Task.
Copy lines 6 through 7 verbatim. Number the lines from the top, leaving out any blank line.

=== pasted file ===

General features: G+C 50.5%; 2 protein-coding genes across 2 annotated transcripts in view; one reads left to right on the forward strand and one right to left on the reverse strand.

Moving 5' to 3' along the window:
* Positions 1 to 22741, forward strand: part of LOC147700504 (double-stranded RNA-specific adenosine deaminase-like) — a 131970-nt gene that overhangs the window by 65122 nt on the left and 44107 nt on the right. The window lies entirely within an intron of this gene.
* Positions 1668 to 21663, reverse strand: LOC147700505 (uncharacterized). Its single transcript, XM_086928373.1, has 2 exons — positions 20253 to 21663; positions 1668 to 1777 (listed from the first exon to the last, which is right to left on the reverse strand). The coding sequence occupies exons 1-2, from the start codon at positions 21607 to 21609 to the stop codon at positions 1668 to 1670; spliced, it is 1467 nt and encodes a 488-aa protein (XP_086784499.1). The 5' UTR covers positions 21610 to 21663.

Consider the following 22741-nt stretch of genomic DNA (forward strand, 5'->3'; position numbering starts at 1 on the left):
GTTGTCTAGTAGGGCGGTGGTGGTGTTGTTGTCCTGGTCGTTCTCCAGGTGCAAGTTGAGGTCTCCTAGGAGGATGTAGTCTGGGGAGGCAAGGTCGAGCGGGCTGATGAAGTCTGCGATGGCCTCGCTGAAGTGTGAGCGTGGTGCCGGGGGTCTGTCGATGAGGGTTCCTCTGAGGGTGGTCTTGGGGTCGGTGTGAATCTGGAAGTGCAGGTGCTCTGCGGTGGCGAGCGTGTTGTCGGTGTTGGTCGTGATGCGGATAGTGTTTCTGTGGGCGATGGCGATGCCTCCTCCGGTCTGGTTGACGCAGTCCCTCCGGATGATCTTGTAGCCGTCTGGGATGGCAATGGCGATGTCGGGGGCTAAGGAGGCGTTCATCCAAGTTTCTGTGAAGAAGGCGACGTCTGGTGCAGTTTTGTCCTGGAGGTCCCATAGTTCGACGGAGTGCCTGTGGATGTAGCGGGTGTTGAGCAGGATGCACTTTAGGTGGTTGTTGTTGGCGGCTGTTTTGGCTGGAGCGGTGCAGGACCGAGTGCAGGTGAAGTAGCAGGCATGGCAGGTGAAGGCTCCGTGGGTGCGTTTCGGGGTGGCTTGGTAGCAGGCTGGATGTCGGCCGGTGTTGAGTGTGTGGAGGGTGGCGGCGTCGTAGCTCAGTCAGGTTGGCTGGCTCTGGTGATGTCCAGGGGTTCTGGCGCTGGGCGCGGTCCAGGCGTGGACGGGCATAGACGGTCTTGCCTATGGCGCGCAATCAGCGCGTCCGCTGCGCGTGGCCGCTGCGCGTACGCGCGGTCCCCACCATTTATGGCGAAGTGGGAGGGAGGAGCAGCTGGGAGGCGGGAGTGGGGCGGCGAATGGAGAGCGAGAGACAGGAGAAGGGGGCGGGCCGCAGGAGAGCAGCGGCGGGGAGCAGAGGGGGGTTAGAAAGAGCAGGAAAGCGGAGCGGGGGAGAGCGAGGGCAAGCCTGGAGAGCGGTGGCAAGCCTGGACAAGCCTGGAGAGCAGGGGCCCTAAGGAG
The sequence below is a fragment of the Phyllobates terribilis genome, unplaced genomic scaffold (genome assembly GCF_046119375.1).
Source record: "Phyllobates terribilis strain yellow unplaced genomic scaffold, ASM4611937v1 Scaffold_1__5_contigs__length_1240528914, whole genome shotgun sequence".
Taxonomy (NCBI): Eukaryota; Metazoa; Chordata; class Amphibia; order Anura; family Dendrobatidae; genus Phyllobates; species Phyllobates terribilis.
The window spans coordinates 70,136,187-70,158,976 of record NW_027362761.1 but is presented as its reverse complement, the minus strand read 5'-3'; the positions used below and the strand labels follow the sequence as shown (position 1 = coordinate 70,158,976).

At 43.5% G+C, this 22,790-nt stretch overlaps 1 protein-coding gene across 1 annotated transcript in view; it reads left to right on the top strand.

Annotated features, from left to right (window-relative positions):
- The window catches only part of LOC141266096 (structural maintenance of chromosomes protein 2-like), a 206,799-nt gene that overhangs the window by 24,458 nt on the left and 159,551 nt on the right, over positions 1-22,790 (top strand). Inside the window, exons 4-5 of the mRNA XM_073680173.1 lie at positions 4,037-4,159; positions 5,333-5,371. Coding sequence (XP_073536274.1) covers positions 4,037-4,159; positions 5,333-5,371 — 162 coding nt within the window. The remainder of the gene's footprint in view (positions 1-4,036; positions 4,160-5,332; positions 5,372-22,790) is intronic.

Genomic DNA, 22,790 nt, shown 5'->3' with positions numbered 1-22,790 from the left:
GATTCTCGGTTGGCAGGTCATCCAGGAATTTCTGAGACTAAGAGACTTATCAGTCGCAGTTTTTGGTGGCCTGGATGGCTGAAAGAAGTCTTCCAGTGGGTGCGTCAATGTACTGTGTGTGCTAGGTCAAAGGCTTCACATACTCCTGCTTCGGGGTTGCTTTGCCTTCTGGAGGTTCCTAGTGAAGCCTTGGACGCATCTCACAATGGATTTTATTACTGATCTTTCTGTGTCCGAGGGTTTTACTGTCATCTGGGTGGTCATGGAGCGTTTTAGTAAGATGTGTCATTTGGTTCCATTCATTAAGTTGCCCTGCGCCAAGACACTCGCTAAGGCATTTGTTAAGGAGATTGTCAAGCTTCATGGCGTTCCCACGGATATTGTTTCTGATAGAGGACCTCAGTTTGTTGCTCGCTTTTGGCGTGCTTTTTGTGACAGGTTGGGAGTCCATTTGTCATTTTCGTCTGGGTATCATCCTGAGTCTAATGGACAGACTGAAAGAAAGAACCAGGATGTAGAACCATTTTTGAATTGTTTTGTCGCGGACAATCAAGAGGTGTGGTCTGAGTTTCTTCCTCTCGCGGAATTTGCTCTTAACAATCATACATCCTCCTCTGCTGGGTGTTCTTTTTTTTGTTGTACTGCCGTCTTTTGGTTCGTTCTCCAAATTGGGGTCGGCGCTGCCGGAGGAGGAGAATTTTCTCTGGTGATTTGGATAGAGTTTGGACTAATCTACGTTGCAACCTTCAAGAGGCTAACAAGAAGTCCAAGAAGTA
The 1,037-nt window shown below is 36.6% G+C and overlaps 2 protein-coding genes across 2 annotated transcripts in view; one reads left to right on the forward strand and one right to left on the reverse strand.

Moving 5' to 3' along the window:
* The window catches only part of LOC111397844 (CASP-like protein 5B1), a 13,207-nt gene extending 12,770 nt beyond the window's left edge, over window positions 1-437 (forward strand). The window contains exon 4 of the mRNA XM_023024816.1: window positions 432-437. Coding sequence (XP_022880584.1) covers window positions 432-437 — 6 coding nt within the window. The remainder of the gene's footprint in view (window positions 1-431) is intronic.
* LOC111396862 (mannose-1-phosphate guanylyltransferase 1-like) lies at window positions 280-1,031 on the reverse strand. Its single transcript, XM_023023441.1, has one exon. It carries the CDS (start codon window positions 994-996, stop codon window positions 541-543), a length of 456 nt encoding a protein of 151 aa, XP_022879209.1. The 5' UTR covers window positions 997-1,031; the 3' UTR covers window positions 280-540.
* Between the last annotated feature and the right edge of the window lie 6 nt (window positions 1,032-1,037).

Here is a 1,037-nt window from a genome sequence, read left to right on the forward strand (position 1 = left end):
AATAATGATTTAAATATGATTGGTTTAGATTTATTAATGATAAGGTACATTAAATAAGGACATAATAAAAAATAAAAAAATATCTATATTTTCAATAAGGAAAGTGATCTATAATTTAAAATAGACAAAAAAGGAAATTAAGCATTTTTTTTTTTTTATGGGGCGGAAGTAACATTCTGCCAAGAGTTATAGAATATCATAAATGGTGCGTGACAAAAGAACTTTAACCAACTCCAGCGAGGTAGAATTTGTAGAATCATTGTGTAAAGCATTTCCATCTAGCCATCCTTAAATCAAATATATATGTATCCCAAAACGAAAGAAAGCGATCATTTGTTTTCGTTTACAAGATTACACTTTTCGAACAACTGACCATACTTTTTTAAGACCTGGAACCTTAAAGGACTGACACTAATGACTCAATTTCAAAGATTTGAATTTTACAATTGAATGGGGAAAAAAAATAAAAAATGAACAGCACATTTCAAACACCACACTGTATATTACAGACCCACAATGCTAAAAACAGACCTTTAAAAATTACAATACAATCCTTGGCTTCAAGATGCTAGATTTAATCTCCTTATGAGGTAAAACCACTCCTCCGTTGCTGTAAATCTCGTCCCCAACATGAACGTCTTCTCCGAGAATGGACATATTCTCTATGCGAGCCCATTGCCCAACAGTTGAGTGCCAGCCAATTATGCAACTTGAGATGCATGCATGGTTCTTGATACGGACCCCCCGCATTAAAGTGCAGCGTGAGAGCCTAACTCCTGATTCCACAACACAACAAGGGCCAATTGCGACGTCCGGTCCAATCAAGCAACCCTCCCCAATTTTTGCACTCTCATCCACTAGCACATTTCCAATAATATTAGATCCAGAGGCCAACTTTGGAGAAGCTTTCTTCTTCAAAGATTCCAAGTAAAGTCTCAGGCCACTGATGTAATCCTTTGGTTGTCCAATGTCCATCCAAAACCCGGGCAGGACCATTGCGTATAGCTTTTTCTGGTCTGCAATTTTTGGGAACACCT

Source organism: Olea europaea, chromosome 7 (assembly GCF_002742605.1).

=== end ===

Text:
GTTGTCTAGTAGGGCGGTGGTGGTGTTGTTGTCCTGGTCGTTCTCCAGGTGCAAGTTGAGGTCTCCTAGGAGGATGTAGTCTGGGGAGGCAAGGTCGAGCGGGCTGATGAAGTCTGCGATGGCCTCGCTGAAGTGTGAGCGTGGTGCCGGGGGTCTGTCGATGAGGGTTCCTCTGAGGGTGGTCTTGGGGTCGGTGTGAATCTGGAAGTGCAGGTGCTCTGCGGTGGCGAGCGTGTTGTCGGTGTTGGTCGTGATGCGGATAGTGTTTCTGTGGGCGATGGCGATGCCTCCTCCGGTCTGGTTGACGCAGTCCCTCCGGATGATCTTGTAGCCGTCTGGGATGGCAATGGCGATGTCGGGGGCTAAGGAGGCGTTCATCCAAGTTTCTGTGAAGAAGGCGACGTCTGGTGCAGTTTTGTCCTGGAGGTCCCATAGTTCGACGGAGTGCCTGTGGATGTAGCGGGTGTTGAGCAGGATGCACTTTAGGTGGTTGTTGTTGGCGGCTGTTTTGGCTGGAGCGGTGCAGGACCGAGTGCAGGTGAAGTAGCAGGCATGGCAGGTGAAGGCTCCGTGGGTGCGTTTCGGGGTGGCTTGGTAGCAGGCTGGATGTCGGCCGGTGTTGAGTGTGTGGAGGGTGGCGGCGTCGTAGCTCAGTCAGGTTGGCTGGCTCTGGTGATGTCCAGGGGTTCTGGCGCTGGGCGCGGTCCAGGCGTGGACGGGCATAGACGGTCTTGCCTATGGCGCGCAATCAGCGCGTCCGCTGCGCGTGGCCGCTGCGCGTACGCGCGGTCCCCACCATTTATGGCGAAGTGGGAGGGAGGAGCAGCTGGGAGGCGGGAGTGGGGCGGCGAATGGAGAGCGAGAGACAGGAGAAGGGGGCGGGCCGCAGGAGAGCAGCGGCGGGGAGCAGAGGGGGGTTAGAAAGAGCAGGAAAGCGGAGCGGGGGAGAGCGAGGGCAAGCCTGGAGAGCGGTGGCAAGCCTGGACAAGCCTGGAGAGCAGGGGCCCTAAGGAG
The sequence below is a fragment of the Phyllobates terribilis genome, unplaced genomic scaffold (genome assembly GCF_046119375.1).